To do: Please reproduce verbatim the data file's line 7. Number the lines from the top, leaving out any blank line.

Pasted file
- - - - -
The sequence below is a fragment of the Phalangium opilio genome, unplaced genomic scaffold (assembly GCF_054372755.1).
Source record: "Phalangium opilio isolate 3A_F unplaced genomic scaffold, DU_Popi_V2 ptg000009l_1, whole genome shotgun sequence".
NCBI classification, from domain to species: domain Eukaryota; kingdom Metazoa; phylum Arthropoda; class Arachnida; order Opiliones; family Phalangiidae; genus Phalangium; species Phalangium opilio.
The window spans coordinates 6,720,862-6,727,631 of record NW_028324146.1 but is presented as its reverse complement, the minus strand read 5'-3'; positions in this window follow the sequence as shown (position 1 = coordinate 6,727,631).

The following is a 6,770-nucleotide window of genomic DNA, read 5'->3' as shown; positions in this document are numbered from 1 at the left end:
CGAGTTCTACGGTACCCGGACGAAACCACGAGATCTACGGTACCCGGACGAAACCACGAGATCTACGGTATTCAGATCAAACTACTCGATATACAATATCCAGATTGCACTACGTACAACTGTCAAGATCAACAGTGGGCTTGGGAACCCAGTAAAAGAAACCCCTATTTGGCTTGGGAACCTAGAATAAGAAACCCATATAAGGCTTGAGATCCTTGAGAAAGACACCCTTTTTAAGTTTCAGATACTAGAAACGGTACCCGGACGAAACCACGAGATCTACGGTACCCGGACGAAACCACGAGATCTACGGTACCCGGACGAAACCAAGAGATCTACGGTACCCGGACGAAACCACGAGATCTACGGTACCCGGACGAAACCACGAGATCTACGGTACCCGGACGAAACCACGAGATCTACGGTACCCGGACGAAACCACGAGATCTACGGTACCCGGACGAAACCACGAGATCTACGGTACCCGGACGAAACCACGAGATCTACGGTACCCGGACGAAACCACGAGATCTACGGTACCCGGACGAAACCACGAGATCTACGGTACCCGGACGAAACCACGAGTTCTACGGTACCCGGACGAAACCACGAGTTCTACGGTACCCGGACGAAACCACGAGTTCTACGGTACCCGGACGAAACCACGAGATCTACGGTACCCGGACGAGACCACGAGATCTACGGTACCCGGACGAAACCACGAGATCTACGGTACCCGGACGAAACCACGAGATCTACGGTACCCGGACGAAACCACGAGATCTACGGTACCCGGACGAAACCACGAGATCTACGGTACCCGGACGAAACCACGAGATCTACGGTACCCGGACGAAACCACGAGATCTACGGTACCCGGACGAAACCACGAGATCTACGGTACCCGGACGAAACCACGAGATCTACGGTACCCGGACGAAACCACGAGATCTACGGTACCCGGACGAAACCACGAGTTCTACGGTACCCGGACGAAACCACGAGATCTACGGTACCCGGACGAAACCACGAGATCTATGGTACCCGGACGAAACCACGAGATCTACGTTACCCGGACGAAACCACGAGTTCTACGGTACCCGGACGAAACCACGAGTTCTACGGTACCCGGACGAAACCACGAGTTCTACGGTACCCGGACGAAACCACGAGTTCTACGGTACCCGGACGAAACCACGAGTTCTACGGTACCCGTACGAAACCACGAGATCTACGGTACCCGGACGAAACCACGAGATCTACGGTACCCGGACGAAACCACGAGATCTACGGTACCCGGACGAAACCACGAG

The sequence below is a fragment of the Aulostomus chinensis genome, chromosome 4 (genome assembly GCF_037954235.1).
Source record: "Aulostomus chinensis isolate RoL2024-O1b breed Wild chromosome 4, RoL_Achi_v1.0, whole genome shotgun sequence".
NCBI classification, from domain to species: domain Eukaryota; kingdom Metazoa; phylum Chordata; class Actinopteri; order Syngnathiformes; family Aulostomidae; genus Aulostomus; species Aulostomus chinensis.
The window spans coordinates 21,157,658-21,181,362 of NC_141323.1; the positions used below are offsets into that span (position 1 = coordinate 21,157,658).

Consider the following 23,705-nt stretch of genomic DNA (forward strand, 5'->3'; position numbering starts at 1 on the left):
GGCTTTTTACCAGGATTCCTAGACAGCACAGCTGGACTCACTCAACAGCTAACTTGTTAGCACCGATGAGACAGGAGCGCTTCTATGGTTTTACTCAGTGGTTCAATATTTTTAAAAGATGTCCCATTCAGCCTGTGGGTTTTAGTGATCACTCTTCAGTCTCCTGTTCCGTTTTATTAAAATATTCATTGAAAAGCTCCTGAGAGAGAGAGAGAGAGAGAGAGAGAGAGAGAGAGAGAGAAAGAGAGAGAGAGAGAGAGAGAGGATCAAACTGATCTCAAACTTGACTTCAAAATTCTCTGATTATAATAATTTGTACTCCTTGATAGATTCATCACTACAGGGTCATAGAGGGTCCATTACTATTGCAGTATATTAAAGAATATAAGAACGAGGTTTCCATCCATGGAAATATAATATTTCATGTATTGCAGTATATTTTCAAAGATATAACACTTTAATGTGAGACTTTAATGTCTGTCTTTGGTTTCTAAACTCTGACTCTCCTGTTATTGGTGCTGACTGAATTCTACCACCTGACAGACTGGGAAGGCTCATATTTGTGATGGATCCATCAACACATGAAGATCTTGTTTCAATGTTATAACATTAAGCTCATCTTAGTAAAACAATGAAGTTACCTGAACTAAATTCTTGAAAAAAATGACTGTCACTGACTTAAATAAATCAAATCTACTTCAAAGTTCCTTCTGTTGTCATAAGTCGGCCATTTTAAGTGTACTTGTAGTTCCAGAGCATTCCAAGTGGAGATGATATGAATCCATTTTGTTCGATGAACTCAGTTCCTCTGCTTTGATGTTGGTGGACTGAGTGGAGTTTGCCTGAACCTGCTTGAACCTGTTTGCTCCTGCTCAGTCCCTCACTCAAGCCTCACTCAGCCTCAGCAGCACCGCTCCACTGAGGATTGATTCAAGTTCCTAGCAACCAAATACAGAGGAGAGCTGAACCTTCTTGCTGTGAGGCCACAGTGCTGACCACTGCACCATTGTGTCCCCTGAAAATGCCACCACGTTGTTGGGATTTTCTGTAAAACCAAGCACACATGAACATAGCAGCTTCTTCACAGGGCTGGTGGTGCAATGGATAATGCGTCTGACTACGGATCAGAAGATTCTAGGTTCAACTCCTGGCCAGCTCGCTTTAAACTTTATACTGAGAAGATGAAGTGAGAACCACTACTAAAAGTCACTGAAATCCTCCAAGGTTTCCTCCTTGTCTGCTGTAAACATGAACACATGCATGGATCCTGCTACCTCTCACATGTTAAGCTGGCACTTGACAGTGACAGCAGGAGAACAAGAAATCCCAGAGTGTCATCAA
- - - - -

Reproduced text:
The sequence below is a fragment of the Aulostomus chinensis genome, chromosome 4 (genome assembly GCF_037954235.1).